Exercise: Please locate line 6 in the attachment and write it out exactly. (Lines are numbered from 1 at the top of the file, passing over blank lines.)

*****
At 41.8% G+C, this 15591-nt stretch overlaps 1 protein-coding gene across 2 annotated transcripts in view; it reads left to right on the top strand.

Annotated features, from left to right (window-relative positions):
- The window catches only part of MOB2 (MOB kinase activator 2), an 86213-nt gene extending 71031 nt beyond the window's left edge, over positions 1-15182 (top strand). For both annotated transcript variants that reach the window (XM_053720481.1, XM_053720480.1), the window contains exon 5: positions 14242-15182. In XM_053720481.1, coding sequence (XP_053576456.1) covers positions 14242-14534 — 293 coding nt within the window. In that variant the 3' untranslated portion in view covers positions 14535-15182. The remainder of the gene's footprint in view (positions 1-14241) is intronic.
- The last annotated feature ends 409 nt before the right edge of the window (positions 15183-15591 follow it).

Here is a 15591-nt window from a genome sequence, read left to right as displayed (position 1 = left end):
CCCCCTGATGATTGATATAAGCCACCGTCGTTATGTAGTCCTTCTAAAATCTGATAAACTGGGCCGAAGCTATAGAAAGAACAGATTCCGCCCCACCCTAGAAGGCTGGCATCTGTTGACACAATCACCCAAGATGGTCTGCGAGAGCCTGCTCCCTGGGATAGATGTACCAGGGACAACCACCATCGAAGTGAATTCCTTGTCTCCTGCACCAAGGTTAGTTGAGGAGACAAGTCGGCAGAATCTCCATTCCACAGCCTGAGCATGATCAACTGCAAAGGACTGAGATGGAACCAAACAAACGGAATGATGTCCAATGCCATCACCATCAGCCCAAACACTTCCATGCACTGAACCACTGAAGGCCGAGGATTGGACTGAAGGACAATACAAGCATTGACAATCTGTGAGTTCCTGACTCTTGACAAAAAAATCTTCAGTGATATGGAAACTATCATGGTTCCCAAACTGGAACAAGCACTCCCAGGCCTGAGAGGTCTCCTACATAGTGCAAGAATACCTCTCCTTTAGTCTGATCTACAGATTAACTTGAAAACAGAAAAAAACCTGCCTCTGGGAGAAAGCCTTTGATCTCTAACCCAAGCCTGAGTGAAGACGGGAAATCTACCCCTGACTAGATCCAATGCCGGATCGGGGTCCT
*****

CCCCCTGATGATTGATATAAGCCACCGTCGTTATGTAGTCCTTCTAAAATCTGATAAACTGGGCCGAAGCTATAGAAAGAACAGATTCCGCCCCACCCTAGAAGGCTGGCATCTGTTGACACAATCACCCAAGATGGTCTGCGAGAGCCTGCTCCCTGGGATAGATGTACCAGGGACAACCACCATCGAAGTGAATTCCTTGTCTCCTGCACCAAGGTTAGTTGAGGAGACAAGTCGGCAGAATCTCCATTCCACAGCCTGAGCATGATCAACTGCAAAGGACTGAGATGGAACCAAACAAACGGAATGATGTCCAATGCCATCACCATCAGCCCAAACACTTCCATGCACTGAACCACTGAAGGCCGAGGATTGGACTGAAGGACAATACAAGCATTGACAATCTGTGAGTTCCTGACTCTTGACAAAAAAATCTTCAGTGATATGGAAACTATCATGGTTCCCAAACTGGAACAAGCACTCCCAGGCCTGAGAGGTCTCCTACATAGTGCAAGAATACCTCTCCTTTAGTCTGATCTACAGATTAACTTGAAAACAGAAAAAAACCTGCCTCTGGGAGAAAGCCTTTGATCTCTAACCCAAGCCTGAGTGAAGACGGGAAATCTACCCCTGACTAGATCCAATGCCGGATCGGGGTCCT